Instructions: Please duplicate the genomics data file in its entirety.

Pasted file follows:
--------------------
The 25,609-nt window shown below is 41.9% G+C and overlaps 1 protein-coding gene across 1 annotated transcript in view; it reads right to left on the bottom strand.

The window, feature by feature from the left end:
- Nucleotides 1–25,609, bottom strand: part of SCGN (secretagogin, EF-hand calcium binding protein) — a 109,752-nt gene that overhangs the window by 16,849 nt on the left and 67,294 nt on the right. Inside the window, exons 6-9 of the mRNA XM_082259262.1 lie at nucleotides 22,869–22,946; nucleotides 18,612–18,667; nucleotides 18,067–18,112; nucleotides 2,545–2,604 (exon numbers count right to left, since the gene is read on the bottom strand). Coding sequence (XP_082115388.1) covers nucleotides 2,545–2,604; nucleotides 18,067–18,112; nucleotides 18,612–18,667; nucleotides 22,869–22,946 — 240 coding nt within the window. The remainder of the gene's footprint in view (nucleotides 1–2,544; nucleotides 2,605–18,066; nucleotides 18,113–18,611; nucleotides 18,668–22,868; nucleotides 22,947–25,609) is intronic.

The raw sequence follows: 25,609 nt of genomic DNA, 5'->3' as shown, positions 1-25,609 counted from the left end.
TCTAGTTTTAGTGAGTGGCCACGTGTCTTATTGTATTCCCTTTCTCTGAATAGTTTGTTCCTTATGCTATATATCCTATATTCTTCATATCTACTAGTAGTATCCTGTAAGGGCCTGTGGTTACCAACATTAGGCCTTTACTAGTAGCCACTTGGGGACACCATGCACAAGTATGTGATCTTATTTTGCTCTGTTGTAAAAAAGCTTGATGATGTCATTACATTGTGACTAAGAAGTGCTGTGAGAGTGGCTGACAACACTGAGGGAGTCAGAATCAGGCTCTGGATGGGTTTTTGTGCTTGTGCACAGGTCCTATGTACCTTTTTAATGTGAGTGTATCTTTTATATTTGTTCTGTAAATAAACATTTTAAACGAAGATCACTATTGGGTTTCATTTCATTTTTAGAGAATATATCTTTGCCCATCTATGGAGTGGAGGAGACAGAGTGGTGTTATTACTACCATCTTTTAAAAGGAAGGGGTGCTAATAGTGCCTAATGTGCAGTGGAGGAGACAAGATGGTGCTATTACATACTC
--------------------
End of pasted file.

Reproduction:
The 25,609-nt window shown below is 41.9% G+C and overlaps 1 protein-coding gene across 1 annotated transcript in view; it reads right to left on the bottom strand.

The window, feature by feature from the left end:
- Nucleotides 1–25,609, bottom strand: part of SCGN (secretagogin, EF-hand calcium binding protein) — a 109,752-nt gene that overhangs the window by 16,849 nt on the left and 67,294 nt on the right. Inside the window, exons 6-9 of the mRNA XM_082259262.1 lie at nucleotides 22,869–22,946; nucleotides 18,612–18,667; nucleotides 18,067–18,112; nucleotides 2,545–2,604 (exon numbers count right to left, since the gene is read on the bottom strand). Coding sequence (XP_082115388.1) covers nucleotides 2,545–2,604; nucleotides 18,067–18,112; nucleotides 18,612–18,667; nucleotides 22,869–22,946 — 240 coding nt within the window. The remainder of the gene's footprint in view (nucleotides 1–2,544; nucleotides 2,605–18,066; nucleotides 18,113–18,611; nucleotides 18,668–22,868; nucleotides 22,947–25,609) is intronic.

The raw sequence follows: 25,609 nt of genomic DNA, 5'->3' as shown, positions 1-25,609 counted from the left end.
TCTAGTTTTAGTGAGTGGCCACGTGTCTTATTGTATTCCCTTTCTCTGAATAGTTTGTTCCTTATGCTATATATCCTATATTCTTCATATCTACTAGTAGTATCCTGTAAGGGCCTGTGGTTACCAACATTAGGCCTTTACTAGTAGCCACTTGGGGACACCATGCACAAGTATGTGATCTTATTTTGCTCTGTTGTAAAAAAGCTTGATGATGTCATTACATTGTGACTAAGAAGTGCTGTGAGAGTGGCTGACAACACTGAGGGAGTCAGAATCAGGCTCTGGATGGGTTTTTGTGCTTGTGCACAGGTCCTATGTACCTTTTTAATGTGAGTGTATCTTTTATATTTGTTCTGTAAATAAACATTTTAAACGAAGATCACTATTGGGTTTCATTTCATTTTTAGAGAATATATCTTTGCCCATCTATGGAGTGGAGGAGACAGAGTGGTGTTATTACTACCATCTTTTAAAAGGAAGGGGTGCTAATAGTGCCTAATGTGCAGTGGAGGAGACAAGATGGTGCTATTACATACTC